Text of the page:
On Instagram and History

So, this is very meta, be warned. Paul (@ppedrazzi) posted this quote from Instagram’s developer site.

I assume that’s the source, but I can’t verify without authenticating.

We believe that the Instagram community is building a rich visual history of the world.

So, if you’re familiar with Instagram, that’s obviously false and not a little presumptuous.

For the uninitiated, Instagram is an iPhone app that applies filters to your photos to make them appear vintage, a la old Polaroid instants. It’s a lot like the I Am T-Pain app, for your pictures, a lark.

I’m reminded of this rant, “Why I really, really hate Instagram” which is worth the read, especially if you’re a fan of the app. The nascent point is that smartphone cameras are already bad, so applying a filter just makes them worse.

There’s also a design point wrapped up in there, namely that the app’s default setting does not save the original image, which obviously leaves you with no unmodified version of the photo.

As noted in the comments, changing this setting is easy, but still, it speaks to Instagram’s world view, as does the above quote.

To that point, what happens to the original picture’s EXIF data? Despite the smartphone’s low specs and poor images, one bonus is that the phone can apply metadata to the picture, e.g. location, camera used, resolution, etc.

Theoretically, what you lose in image quality can be gained in other metadata. Flickr uses EXIF to track data about its community.

It looks like Instagram strips at least some, possibly all, EXIF data off its images, which is a real bummer if you’re not saving the original image.

So, yeah, Instagram is a lark, but I wonder if its growing community understands that they’re potentially destroying a lot of their actual, personal history in the process of retrofying their pictures.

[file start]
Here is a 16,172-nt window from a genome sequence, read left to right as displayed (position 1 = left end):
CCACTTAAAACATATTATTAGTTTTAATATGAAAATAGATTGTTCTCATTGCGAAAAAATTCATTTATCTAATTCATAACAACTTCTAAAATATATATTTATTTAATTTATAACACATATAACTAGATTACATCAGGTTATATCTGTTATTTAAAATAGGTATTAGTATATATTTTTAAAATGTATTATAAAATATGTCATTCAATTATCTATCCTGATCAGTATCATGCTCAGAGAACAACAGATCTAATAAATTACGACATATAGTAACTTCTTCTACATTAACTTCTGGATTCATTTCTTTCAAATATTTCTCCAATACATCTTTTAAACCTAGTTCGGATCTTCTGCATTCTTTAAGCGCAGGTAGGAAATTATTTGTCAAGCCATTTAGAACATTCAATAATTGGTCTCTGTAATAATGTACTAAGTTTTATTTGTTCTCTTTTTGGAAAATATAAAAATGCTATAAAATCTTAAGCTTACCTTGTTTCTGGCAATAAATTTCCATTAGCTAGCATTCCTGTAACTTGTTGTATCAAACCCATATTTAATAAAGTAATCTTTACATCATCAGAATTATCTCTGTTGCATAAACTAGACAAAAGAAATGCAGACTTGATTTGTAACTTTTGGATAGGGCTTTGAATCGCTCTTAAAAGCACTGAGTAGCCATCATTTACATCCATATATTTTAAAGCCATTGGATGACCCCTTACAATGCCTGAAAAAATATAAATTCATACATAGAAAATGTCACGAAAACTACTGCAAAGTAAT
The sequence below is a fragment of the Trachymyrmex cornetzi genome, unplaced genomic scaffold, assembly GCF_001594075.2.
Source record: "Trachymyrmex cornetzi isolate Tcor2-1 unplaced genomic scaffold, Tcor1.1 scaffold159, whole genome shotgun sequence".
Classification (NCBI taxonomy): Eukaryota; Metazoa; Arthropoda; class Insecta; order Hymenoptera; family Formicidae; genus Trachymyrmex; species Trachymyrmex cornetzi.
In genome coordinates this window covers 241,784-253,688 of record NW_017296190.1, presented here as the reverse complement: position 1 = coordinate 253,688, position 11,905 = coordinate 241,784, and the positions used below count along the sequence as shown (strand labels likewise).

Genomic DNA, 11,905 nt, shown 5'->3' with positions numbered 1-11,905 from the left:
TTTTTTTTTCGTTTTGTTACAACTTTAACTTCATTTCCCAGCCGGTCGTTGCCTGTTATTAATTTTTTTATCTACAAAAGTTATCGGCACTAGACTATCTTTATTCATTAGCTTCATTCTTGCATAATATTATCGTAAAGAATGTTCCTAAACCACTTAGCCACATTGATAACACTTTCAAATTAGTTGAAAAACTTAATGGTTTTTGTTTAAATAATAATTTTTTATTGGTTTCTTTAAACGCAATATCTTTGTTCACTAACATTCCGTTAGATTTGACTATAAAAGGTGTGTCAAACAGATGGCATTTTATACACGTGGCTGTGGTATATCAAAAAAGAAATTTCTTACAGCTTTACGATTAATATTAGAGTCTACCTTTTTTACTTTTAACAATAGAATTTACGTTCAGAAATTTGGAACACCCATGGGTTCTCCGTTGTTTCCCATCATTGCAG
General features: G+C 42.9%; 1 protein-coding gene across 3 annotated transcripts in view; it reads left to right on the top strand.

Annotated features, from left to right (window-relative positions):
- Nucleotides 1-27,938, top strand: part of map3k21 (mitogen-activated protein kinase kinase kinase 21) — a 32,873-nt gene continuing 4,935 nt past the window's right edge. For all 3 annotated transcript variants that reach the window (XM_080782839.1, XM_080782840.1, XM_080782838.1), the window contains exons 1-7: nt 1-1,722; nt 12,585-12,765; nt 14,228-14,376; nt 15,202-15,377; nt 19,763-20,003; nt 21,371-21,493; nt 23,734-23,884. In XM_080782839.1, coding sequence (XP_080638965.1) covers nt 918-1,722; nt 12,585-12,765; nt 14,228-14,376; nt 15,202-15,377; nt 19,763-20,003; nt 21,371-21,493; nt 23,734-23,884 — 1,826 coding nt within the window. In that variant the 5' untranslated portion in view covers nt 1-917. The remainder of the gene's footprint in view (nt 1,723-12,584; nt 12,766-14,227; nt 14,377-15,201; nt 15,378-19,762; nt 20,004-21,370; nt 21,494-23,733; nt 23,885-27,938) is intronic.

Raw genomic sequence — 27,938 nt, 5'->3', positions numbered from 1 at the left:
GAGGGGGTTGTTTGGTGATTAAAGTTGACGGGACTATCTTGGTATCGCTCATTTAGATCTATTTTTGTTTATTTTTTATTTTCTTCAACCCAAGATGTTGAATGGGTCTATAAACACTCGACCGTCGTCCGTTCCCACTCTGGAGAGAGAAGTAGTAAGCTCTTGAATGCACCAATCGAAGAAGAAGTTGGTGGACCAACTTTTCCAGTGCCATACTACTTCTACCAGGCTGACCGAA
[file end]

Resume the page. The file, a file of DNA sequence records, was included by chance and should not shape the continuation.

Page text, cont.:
Anyway, food for thought. I know a lot of you take photography seriously, so I’m curious to hear your thoughts on Instagram.




  1. Well, yeah; those are exactly the two reasons I don’t use Instagram. Also, the filters are cute, but it reminds me of when everyone first got Photoshop and would just put filters on images without even changing the default settings. They are way overused and seem somewhat cheesy to me.

  2. As Instagram grows beyond our set, this problem will compound. Haven’t used the app (no iPhone), but I wonder if this is a problem of too-easy-to-use design. Or maybe the default is purposefully set.

    Interesting, I prefer the single source approach for photos, but that may change. Your point about multiple copies is valid, esp given some of the hiccups Tumblr and Flickr have had recently. Still, each site has different terms, and policies. I guess you don’t care about licensing either 😉

    When did everything get so complicated?

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